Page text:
Re: Comments on DUTR #15

From: Mark Davis (
Date: Mon Jan 04 1999 - 12:40:44 EST

Thanks for your feedback My comments are interspersed below.


John Cowan wrote:

> Problems with DUTR #15, Unicode Normalization, revision 10
> 1. The definition of primary canonical combination (PCC) is flawed,
> as is plain by checking the examples and design goals. As written,
> D + dot_above + dot_below can be resolved to either D-dot_above +
> dot_below or D-dot_below + dot_above, but the examples make the
> latter the only possible resolution.
> A cure would be to add a proviso to definition 2, something like this:
> "provided that none of C_1, ... C_n can be primary canonically
> combined with C_0."

Your analysis is taking the definition in isolation. That definition is
used in the specification further down in the document. If you look at
step 2 of each of the specifications, there is no ambiguity since the
first match is found.

> 2. In my opinion, the concept of PCC currently used in the Draft is
> too difficult to implement and not really useful. The point of
> PCC, as I take it, is to exploit the easy roundtrippability of
> composed forms into legacy character sets (which is why we have
> composed forms at all) and to achieve a small measure of compression.
> However, cases like D + dot_above + dot_below will not roundtrip
> into character sets without combining characters (i.e. most of them),
> and character sets with combining characters (the bibliographic ones)
> will want the decomposed form anyhow. A system that cannot handle
> D + dot_below + dot_above cannot handle D-dot_below + dot_above
> either.
> Therefore, I propose that the rule be as follows: either the entire
> complex character (base plus all combining characters) can be
> canonically composed, or none of it can. So D + dot_above + dot_below
> is left alone, but S + dot_below + dot_above is correctly composed
> into U+1E68.
> This has the advantage of conceptual as well as implementation
> simplicity: each complex character can just be compared with a
> fixed mapping of strings -> characters, which either succeeds or
> fails.

I may not have explained it as well as I could, but there is no big
difference in complexity between them. I wrote a short demo applet (found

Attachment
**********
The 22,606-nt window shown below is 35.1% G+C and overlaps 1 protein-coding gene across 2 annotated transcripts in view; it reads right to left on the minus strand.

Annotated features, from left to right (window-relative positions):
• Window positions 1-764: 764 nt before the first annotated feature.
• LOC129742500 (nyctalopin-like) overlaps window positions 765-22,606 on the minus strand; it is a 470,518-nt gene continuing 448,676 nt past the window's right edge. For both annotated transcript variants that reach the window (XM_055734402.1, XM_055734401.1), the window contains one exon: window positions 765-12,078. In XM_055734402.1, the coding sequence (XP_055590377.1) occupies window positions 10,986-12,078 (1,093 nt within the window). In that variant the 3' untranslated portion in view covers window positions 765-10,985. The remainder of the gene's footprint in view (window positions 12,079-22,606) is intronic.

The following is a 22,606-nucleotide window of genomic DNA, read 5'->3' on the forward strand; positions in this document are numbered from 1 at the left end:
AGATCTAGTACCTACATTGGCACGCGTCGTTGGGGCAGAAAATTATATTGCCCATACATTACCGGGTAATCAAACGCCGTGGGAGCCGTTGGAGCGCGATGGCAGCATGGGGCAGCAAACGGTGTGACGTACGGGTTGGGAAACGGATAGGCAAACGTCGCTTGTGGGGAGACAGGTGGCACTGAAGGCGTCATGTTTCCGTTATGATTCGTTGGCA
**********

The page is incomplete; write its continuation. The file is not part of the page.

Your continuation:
on that illustrates the
difference--source for the composition routines is attached if you want
to look at it. (comments welcome!)

There are a few reasons for having a more fine-grained approach. First,
with a coarse-grained approach like the one you are recommending, adding
an irrelevant mark, such as a macron_below, will cause a composite
character such as a-ring to decompose.

Second, the fine-grained approach composes sequences like:
<zero-class> <non-zero-class>* <zero-class>?

The coarse-grained approach composes sequences like:
<base> <combining-mark>*

The fine-grained approach will recompose items like some of the indic
split vowels that are not handled by the coarse-grained approach.

> 3. As a matter of developer convenience, it would be useful to
> provide canonical composition mappings in the UTR, rather than
> defining them by reference to a particular character database
> (which will inevitably become obsolete) as modified by various
> characters removed (the Hebrew composites at least). Such a fixed
> list would remain attached to the UTR and provide the desirable
> stability property, without making it necessary to eventually
> keep two character databases around. There are less than 1000
> combined characters, with 2-4 characters in the canonical equivalent.

I think this is a very good suggestion. Until the proposal is final, I'd
rather leave it as it is, to make sure that we clearly maintain the
synchronization with the database, but once done, we can build a single
table that is attached to the UTR.

> --
> John Cowan
> e'osai ko sarji la lojban.


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